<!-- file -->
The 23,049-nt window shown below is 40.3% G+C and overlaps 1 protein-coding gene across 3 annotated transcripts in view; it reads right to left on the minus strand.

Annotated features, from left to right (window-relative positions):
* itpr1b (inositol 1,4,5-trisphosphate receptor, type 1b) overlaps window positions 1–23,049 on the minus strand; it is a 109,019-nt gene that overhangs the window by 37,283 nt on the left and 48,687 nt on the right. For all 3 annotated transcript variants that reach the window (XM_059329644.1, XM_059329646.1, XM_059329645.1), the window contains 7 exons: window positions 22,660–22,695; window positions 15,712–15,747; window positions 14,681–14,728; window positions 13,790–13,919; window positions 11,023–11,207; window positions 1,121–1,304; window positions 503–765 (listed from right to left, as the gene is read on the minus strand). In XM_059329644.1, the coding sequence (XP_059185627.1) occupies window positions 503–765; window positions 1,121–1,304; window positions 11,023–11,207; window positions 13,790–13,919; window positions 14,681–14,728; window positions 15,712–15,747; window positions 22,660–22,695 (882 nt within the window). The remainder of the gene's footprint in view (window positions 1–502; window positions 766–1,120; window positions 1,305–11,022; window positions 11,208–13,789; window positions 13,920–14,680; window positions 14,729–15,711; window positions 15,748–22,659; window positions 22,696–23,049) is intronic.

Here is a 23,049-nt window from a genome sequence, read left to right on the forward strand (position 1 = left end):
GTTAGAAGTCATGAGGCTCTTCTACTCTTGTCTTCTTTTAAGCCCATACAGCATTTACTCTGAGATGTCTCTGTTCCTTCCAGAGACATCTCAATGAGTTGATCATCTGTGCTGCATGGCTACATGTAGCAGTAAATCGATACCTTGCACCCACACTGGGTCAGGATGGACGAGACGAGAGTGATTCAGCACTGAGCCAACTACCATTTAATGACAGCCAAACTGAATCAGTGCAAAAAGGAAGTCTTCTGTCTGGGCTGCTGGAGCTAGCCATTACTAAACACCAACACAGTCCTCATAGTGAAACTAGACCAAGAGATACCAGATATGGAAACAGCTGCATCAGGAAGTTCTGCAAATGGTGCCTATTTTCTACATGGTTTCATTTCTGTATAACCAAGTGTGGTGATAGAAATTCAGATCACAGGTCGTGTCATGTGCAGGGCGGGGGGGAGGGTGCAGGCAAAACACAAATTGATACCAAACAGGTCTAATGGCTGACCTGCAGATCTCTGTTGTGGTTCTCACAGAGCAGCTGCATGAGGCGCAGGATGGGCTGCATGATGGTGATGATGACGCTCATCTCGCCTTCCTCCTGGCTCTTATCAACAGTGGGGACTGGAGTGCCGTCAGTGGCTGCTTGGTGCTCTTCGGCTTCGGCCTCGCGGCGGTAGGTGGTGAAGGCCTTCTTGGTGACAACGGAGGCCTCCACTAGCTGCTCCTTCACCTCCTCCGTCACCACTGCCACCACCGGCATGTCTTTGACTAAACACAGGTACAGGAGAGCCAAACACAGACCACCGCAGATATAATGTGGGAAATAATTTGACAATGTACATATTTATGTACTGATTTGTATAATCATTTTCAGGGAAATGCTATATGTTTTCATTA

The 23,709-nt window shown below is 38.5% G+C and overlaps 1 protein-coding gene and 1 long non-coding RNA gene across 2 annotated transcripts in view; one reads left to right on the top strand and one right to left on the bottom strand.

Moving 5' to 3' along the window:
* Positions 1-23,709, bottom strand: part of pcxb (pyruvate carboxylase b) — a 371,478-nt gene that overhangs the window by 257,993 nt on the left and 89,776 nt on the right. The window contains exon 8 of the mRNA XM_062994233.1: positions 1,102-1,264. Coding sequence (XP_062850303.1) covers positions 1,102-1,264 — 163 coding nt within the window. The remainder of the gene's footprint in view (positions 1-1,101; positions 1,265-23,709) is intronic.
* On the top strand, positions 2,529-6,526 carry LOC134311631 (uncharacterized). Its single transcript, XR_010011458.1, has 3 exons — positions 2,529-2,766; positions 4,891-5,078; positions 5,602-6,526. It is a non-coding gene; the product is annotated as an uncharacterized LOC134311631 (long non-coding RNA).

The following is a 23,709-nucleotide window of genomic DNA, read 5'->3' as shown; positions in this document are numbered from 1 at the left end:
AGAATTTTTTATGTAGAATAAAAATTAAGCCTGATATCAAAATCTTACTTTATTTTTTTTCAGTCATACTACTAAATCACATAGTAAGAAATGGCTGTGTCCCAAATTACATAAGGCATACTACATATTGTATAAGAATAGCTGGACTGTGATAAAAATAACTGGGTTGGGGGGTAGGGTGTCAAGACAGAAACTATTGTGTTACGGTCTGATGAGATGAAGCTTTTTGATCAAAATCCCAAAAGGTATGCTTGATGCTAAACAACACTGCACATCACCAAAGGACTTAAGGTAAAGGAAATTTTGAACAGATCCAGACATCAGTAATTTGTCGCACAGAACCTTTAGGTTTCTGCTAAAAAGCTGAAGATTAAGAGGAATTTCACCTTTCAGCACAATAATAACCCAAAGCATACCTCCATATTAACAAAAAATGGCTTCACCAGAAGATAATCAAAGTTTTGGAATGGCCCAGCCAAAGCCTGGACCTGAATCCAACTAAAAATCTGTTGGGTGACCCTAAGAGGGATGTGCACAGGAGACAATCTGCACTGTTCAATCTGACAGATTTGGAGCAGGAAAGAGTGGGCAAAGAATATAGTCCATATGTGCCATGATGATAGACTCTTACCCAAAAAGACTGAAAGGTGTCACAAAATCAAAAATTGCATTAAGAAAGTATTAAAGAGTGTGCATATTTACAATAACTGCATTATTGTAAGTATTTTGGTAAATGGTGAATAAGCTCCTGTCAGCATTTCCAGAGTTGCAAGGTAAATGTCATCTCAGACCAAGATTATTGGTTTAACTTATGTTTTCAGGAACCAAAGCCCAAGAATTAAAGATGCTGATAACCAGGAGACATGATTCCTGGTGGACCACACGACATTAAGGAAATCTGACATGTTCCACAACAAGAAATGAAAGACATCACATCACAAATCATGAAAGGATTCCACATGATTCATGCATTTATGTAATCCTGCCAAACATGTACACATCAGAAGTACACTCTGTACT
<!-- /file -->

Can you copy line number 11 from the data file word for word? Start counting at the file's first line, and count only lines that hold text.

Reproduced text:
AGAATTTTTTATGTAGAATAAAAATTAAGCCTGATATCAAAATCTTACTTTATTTTTTTTCAGTCATACTACTAAATCACATAGTAAGAAATGGCTGTGTCCCAAATTACATAAGGCATACTACATATTGTATAAGAATAGCTGGACTGTGATAAAAATAACTGGGTTGGGGGGTAGGGTGTCAAGACAGAAACTATTGTGTTACGGTCTGATGAGATGAAGCTTTTTGATCAAAATCCCAAAAGGTATGCTTGATGCTAAACAACACTGCACATCACCAAAGGACTTAAGGTAAAGGAAATTTTGAACAGATCCAGACATCAGTAATTTGTCGCACAGAACCTTTAGGTTTCTGCTAAAAAGCTGAAGATTAAGAGGAATTTCACCTTTCAGCACAATAATAACCCAAAGCATACCTCCATATTAACAAAAAATGGCTTCACCAGAAGATAATCAAAGTTTTGGAATGGCCCAGCCAAAGCCTGGACCTGAATCCAACTAAAAATCTGTTGGGTGACCCTAAGAGGGATGTGCACAGGAGACAATCTGCACTGTTCAATCTGACAGATTTGGAGCAGGAAAGAGTGGGCAAAGAATATAGTCCATATGTGCCATGATGATAGACTCTTACCCAAAAAGACTGAAAGGTGTCACAAAATCAAAAATTGCATTAAGAAAGTATTAAAGAGTGTGCATATTTACAATAACTGCATTATTGTAAGTATTTTGGTAAATGGTGAATAAGCTCCTGTCAGCATTTCCAGAGTTGCAAGGTAAATGTCATCTCAGACCAAGATTATTGGTTTAACTTATGTTTTCAGGAACCAAAGCCCAAGAATTAAAGATGCTGATAACCAGGAGACATGATTCCTGGTGGACCACACGACATTAAGGAAATCTGACATGTTCCACAACAAGAAATGAAAGACATCACATCACAAATCATGAAAGGATTCCACATGATTCATGCATTTATGTAATCCTGCCAAACATGTACACATCAGAAGTACACTCTGTACT